(this question was originally posted in an answer by user PSR-1937-21 to another post. I find it an interesting one, but since they don't seem to be active anymore, I'm posting it to see if somebody knows the answer.)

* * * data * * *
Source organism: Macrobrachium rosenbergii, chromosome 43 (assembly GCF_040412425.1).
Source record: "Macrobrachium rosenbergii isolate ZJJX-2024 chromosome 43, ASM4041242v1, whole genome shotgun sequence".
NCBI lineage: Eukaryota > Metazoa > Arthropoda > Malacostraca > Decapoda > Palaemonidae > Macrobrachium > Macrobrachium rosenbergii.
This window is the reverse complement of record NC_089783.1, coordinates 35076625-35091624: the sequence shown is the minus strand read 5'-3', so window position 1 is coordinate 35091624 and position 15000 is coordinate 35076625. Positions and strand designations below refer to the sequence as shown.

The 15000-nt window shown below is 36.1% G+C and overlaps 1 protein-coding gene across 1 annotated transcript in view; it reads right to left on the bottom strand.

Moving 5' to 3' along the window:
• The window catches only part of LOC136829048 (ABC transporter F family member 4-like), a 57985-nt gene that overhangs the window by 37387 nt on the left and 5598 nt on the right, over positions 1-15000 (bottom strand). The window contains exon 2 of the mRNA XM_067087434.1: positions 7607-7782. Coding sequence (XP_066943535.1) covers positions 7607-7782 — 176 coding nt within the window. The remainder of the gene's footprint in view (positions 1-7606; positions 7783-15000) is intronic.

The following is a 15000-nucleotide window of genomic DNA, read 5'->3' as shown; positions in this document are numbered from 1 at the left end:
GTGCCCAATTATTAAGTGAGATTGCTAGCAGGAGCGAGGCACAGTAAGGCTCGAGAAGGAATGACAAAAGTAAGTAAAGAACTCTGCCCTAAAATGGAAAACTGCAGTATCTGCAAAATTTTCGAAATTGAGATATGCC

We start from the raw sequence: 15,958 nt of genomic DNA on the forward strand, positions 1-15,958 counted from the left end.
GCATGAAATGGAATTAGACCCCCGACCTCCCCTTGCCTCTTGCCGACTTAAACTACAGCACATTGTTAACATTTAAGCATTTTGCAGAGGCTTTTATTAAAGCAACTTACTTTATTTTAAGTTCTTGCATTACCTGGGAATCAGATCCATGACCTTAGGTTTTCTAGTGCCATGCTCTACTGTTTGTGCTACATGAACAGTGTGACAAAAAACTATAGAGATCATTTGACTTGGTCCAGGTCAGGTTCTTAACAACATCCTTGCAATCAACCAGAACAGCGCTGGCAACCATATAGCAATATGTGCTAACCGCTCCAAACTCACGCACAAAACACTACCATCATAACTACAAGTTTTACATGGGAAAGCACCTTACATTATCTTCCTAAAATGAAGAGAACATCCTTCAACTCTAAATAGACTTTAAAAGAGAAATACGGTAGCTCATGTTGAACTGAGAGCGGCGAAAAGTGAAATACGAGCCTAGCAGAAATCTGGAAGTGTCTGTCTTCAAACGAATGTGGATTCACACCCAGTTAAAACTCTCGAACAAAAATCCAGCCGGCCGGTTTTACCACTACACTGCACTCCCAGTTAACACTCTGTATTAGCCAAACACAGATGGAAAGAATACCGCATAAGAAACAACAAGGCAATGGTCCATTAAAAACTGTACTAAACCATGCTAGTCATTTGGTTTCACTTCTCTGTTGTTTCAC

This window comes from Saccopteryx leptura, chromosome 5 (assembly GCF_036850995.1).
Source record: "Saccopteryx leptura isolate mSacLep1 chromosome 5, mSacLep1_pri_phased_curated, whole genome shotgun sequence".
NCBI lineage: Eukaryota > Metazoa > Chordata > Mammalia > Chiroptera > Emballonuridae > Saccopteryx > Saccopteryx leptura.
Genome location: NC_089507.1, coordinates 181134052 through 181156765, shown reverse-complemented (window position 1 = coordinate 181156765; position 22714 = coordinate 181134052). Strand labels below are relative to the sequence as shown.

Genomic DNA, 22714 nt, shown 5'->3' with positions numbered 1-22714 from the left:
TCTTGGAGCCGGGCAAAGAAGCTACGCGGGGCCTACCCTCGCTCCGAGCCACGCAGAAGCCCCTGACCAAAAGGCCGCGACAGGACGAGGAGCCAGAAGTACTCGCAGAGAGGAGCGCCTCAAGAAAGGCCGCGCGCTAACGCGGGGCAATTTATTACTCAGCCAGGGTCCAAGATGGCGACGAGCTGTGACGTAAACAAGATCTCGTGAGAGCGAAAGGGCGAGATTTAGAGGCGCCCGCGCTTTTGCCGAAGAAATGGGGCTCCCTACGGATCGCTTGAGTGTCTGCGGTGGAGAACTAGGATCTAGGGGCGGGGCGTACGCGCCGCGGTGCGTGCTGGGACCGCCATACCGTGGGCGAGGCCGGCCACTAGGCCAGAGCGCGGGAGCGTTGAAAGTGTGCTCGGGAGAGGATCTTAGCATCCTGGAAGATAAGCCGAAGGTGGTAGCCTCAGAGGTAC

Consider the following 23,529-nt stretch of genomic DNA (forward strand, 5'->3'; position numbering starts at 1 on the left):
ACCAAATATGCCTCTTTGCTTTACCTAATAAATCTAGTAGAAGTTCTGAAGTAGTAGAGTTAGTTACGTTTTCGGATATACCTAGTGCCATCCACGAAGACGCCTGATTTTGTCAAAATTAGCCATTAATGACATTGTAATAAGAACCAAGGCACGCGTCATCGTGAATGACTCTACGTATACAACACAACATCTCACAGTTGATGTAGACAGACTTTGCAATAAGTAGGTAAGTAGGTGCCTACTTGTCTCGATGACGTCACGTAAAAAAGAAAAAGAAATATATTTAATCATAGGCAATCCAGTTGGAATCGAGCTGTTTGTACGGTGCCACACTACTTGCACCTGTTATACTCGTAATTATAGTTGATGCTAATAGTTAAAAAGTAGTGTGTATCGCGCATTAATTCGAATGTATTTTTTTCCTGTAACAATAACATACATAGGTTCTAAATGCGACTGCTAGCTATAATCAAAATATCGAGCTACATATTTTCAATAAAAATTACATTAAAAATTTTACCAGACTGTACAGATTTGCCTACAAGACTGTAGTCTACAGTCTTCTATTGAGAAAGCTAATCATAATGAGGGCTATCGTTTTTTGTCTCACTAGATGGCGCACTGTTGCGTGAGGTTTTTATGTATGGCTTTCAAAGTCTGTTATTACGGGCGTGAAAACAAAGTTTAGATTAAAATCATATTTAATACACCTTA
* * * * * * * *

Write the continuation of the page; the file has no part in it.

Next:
From how mass is usually distributed, it seems reasonable that metallicity would be lower in the outskirts of the galaxy. If the metallicity is lower, would that allow for larger stars to form? (see for instance "Why is metallicity important in the death of stars?"). Maybe there is a larger Jeans mass due to warmer clouds, the result of less efficient radiation of thermal energy?